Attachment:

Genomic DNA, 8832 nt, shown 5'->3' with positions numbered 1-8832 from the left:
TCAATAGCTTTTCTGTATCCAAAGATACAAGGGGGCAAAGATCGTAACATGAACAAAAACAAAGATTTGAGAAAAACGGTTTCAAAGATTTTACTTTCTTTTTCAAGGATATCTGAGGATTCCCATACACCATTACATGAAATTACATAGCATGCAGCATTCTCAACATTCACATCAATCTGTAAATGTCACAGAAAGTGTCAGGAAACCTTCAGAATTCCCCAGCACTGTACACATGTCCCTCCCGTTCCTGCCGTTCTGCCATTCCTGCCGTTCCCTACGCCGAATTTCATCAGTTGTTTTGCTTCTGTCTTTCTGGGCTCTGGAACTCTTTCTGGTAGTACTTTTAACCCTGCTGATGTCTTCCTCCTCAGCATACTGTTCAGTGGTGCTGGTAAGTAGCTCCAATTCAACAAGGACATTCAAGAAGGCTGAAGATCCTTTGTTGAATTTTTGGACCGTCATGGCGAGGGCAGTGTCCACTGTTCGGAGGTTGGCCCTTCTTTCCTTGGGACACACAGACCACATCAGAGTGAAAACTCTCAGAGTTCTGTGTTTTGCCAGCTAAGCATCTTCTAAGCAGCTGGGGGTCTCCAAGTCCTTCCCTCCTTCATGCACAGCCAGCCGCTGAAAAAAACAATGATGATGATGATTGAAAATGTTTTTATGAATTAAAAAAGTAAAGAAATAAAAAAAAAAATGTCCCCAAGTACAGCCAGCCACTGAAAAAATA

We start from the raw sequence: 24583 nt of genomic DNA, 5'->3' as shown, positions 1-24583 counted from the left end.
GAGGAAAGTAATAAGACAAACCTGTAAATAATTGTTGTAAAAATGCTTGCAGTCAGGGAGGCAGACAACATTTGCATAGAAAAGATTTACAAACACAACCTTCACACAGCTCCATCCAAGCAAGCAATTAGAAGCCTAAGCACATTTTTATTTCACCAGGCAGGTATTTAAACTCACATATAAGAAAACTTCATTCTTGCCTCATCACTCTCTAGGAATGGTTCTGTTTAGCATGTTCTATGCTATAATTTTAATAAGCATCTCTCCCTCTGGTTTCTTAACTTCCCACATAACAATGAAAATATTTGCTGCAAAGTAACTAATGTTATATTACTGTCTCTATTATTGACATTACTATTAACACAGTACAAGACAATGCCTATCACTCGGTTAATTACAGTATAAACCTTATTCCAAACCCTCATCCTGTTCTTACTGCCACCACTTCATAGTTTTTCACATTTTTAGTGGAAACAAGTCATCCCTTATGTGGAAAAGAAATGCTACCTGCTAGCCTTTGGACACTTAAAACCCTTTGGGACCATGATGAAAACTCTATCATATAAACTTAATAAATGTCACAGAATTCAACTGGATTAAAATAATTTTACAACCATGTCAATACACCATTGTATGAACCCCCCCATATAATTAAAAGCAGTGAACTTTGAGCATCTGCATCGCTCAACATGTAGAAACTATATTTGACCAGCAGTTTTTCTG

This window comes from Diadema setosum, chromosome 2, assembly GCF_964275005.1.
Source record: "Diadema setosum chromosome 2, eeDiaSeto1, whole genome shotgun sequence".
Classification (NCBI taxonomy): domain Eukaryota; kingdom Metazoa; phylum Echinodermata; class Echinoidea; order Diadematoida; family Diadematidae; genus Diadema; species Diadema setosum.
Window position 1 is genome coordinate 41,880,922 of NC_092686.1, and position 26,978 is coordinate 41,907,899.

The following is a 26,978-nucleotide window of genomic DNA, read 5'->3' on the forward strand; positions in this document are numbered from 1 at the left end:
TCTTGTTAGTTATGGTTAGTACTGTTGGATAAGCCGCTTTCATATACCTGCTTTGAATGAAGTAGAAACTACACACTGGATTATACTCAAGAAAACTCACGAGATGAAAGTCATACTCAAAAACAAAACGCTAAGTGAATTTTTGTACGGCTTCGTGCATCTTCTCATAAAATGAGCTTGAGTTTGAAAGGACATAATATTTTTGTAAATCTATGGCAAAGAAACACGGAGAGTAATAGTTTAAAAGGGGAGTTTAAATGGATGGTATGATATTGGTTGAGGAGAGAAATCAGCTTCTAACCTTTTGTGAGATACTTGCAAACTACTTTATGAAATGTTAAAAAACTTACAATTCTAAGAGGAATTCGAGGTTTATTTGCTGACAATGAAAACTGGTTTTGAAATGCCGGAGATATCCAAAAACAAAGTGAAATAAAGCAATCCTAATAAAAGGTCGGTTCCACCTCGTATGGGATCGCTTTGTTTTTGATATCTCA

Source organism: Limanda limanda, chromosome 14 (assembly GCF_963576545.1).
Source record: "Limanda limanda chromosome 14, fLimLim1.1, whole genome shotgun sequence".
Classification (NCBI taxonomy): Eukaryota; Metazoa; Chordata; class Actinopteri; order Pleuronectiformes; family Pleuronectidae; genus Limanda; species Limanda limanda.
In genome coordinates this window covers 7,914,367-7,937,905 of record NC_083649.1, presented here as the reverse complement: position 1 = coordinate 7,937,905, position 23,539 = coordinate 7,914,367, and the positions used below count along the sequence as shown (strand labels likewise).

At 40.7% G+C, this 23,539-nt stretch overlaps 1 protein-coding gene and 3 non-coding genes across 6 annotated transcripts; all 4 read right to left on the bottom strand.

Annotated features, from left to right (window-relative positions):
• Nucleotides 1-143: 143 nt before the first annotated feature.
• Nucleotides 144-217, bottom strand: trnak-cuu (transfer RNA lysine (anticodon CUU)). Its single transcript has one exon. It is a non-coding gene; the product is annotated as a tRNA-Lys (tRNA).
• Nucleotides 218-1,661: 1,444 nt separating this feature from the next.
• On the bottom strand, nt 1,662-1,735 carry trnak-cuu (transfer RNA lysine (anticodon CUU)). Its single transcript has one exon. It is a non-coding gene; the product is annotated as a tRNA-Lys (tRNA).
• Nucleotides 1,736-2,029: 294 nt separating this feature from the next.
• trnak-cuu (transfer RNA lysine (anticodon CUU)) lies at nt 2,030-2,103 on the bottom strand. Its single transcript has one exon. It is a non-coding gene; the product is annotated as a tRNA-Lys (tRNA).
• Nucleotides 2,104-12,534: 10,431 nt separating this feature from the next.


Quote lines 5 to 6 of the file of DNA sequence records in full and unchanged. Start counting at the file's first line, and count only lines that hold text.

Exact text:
This window comes from Diadema setosum, chromosome 2, assembly GCF_964275005.1.
Source record: "Diadema setosum chromosome 2, eeDiaSeto1, whole genome shotgun sequence".